At least the shop building is still there, and I can look at it and remember it whenever I pass.

Glasgow’s other electronic emporium of the day, Bothwell Electric down Jamaica Street, not only moved (to Sauchiehall Street), but the original building was razed. My ever-lasting memory of this one (being on a pocket-money budget) was that it was damned expensive, with prices that made it worth buying most electronic components from down south, by mail order. Bothwell never really survived the move to Sauchiehall Street, and tried to survive by changing what it sold (disco and similar stuff as I recall, I may be wrong as I stopped looking), but it didn’t last.

I’d appeal for pics, but I’m pretty sure that the chances of turning up pics of that old place are even less likely than for RME.

Stockwell Street Former RME Shop

Stockwell Street Former RME Shop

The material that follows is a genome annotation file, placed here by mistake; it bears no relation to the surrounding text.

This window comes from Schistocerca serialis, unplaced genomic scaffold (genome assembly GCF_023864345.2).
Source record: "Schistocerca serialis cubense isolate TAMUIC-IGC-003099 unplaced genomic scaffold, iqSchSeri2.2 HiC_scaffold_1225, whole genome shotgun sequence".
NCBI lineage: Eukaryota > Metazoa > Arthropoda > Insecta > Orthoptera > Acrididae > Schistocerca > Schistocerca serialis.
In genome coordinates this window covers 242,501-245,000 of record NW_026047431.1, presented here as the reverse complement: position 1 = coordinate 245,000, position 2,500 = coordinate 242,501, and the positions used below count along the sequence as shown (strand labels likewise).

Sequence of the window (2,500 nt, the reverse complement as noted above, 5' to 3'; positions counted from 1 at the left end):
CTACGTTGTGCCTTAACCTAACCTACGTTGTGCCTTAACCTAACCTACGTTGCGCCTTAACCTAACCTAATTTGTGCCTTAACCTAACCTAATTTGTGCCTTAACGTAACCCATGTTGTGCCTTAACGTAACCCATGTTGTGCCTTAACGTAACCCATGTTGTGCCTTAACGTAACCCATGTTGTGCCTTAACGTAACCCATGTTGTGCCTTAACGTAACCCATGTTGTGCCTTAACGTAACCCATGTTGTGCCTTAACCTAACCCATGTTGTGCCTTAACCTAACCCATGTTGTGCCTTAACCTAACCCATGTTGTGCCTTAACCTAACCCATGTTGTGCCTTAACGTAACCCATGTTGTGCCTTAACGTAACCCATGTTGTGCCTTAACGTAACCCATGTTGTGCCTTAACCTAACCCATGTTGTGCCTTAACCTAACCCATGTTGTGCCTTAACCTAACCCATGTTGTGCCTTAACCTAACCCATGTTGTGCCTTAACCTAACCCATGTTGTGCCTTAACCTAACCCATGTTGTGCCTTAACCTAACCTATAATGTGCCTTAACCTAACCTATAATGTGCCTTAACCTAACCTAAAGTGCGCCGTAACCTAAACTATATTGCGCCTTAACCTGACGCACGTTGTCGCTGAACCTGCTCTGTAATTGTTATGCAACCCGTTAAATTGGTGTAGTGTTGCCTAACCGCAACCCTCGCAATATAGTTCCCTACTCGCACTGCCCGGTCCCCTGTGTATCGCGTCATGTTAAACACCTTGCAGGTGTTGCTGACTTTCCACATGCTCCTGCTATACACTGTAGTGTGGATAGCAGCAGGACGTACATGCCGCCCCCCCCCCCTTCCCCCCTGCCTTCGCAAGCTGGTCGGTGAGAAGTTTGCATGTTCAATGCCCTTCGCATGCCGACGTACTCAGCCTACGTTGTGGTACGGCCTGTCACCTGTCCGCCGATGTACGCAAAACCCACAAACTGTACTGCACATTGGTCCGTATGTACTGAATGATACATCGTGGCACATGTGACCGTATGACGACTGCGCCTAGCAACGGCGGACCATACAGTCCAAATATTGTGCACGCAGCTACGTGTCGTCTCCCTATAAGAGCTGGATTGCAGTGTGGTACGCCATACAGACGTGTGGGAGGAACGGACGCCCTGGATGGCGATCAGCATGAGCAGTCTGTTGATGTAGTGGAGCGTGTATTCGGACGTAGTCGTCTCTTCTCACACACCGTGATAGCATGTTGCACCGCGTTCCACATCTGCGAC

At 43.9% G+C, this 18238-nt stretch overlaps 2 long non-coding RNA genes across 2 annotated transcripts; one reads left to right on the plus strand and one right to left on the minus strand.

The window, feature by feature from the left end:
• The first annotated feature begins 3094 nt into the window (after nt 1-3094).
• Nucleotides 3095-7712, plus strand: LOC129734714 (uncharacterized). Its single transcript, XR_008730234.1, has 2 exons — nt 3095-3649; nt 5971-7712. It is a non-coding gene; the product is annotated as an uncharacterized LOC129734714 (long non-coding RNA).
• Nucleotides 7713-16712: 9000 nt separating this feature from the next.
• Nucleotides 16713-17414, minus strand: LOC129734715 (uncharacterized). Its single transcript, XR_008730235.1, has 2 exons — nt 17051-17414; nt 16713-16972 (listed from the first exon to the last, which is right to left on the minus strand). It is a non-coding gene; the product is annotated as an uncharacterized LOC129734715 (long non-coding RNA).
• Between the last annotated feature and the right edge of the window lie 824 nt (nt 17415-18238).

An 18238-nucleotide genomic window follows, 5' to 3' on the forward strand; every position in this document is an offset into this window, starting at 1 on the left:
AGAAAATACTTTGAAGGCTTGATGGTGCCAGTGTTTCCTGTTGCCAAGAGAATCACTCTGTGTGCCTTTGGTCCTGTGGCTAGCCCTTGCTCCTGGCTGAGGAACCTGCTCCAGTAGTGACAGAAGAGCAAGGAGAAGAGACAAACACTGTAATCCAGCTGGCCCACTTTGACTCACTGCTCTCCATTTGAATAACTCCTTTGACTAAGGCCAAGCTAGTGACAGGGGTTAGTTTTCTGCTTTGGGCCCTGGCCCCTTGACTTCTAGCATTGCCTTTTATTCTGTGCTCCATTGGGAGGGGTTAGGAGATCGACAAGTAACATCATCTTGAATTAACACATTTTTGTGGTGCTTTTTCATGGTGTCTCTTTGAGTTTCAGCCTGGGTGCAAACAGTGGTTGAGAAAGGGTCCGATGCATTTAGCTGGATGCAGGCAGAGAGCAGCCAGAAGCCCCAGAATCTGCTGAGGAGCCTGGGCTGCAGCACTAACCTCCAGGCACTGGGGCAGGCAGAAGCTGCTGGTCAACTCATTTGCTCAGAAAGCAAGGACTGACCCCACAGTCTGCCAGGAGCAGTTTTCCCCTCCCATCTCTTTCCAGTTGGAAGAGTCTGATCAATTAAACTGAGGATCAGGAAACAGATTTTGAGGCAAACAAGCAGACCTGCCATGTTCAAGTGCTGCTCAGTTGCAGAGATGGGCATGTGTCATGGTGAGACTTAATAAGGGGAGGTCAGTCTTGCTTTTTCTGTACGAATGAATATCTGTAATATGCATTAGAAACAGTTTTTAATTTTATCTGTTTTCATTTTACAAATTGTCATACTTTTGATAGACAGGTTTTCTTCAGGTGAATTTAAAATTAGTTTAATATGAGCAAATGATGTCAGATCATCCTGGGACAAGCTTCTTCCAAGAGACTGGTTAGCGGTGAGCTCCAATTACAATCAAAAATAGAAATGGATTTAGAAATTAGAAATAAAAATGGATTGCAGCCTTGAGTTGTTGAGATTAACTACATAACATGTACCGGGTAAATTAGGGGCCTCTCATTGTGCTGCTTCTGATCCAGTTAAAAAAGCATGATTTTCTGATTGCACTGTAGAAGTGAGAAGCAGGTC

Wider view.

Stockwell Street Former RME Shop

Stockwell Street Former RME Shop


October 3, 2017 Posted by | Civilian, Lost, photography | , , , | 4 Comments

After posting the most useless shop, let’s try for the most useful

After ending July with the most useless shop ever, I thought I’d better make up for the black humour spawned by that sighting with something that’s actually potentially really just as likely to be tragic, but is generally more likely to raise a laugh.

Here’s the most useful shop (if you have insurance, and have an accident, and need a solicitor).

I guess I don’t need to go digging up past news about accident statistics for this one, unlike yesterday’s where I felt the need to throw in some memory jogging regarding how wealthy we are, here in the east end of Glasgow.

Heck, we probably need solicitors, just to help with the accident claim after we fall off our wallets, so fat because we are all so wealthy here.

Accidents Will Happen

Accidents Will Happen


August 1, 2017 Posted by | Civilian, photography | , , , , | Leave a comment

Most useless shop ever